‘ArtHouse: A Social Kitchen’ to blend food, public art, community in Gary, Ind.

Chicago Harris, Place Lab partner with Gary to help revitalize downtown

An underutilized property in Gary, Ind., will be transformed into a culinary incubator and community gathering space, thanks to a partnership between the city of Gary, the University of Chicago Harris School of Public Policy and the University’s Arts + Public Life initiative, through its Place Lab.

"ArtHouse: A Social Kitchen” aims to provide an anchor for what civic leaders hope will become a reinvigorated commercial and cultural district in downtown Gary. A 15,000-square-foot building will be renovated to provide space for culinary training programs, emerging food-based businesses, and space for art and public programs.

Local, regional and national artists will be recruited to think about creative design solutions for the interior, exterior and temporary public art works. Architects, designers, and craftspeople will be brought in to build artful objects like furniture or other pieces to adorn the repurposed space.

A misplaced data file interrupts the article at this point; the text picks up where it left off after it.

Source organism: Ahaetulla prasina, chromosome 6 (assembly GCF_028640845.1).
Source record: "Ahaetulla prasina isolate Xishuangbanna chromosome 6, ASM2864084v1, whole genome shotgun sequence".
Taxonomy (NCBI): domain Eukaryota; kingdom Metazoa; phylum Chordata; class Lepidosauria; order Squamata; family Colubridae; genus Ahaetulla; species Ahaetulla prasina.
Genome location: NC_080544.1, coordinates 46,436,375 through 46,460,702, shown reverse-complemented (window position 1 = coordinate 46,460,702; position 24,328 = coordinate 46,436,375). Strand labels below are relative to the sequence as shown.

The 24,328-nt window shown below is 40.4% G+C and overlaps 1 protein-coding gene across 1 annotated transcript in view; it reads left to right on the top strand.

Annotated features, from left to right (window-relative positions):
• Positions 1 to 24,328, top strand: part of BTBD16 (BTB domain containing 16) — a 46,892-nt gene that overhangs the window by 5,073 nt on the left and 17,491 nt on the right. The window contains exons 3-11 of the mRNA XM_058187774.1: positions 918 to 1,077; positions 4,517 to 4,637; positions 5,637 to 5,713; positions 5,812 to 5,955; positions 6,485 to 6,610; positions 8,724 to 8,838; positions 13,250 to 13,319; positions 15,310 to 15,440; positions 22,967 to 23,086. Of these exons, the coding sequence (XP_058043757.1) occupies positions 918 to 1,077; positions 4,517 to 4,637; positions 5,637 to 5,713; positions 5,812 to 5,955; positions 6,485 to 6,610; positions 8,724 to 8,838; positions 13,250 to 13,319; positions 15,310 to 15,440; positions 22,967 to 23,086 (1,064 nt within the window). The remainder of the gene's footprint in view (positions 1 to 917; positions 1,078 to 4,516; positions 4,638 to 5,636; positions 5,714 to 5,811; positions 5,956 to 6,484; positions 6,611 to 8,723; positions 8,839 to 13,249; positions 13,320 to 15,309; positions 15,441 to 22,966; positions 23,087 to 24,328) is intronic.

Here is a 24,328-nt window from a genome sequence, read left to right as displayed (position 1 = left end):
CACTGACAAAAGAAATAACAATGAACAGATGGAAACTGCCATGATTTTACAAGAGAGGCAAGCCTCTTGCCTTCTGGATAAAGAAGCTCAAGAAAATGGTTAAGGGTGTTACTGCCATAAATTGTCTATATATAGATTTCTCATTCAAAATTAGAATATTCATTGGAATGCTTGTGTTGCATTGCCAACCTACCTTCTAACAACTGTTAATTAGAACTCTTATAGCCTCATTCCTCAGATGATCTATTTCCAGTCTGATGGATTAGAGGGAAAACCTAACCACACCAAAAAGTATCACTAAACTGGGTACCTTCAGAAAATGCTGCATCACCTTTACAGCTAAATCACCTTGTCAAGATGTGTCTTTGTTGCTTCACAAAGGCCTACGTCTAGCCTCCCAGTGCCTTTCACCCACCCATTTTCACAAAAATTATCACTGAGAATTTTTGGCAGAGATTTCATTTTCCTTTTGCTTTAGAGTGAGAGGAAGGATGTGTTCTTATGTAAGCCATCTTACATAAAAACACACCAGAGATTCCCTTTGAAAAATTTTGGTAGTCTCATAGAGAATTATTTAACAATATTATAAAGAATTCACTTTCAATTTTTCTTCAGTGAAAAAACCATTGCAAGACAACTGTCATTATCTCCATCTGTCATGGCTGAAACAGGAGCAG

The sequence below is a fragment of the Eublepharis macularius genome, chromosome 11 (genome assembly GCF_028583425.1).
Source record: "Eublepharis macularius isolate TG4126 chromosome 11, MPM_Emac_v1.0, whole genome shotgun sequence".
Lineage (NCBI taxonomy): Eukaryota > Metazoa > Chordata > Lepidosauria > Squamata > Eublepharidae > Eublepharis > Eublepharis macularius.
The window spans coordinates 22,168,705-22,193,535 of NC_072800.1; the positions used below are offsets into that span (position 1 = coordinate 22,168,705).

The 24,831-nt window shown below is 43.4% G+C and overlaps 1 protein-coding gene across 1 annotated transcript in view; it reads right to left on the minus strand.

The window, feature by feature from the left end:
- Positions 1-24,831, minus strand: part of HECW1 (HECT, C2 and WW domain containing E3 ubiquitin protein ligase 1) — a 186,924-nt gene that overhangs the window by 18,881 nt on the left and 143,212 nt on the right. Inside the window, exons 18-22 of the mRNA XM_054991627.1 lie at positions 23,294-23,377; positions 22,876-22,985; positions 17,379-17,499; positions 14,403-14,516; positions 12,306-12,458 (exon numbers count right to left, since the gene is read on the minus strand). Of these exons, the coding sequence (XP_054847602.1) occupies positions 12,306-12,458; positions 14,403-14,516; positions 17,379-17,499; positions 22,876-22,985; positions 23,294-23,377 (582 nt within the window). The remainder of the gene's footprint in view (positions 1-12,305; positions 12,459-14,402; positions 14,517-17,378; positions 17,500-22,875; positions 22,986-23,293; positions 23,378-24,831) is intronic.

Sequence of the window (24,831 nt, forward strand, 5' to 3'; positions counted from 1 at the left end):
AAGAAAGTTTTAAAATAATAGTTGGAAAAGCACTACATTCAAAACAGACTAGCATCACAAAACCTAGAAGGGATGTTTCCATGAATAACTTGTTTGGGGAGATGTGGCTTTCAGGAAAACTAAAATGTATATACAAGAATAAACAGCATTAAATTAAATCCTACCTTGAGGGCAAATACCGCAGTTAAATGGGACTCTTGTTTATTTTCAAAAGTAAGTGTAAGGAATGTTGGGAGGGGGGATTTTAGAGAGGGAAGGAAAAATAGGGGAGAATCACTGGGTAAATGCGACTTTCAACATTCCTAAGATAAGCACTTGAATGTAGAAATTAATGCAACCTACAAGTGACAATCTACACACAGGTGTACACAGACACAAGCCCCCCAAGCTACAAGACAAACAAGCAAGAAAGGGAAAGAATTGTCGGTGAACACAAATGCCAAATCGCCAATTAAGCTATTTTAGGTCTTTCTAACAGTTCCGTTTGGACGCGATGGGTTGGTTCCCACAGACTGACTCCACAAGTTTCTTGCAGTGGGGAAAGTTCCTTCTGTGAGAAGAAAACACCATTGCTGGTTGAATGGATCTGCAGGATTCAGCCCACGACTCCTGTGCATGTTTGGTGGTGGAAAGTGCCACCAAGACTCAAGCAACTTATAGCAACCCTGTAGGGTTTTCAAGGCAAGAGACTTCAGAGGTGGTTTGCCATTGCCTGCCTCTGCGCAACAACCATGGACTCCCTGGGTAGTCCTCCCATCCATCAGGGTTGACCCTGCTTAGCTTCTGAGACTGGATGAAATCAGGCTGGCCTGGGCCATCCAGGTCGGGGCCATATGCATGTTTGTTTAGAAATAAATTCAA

The project is supported by a grant from the Bloomberg Philanthropies’ Public Art Challenge and the John S. and James L. Knight Foundation through the Knight Cities Challenge.

“We know that meaningful revitalization starts by keeping our young people at home,” Gary Mayor Karen Freeman-Wilson said of the project. “Too many talented young residents leave Gary to pursue careers as chefs, restaurant managers and entrepreneurs. We want to provide opportunities for them to foster their abilities and achieve their goals. Through the arts, we can capture that energy and breathe new life into our downtown.”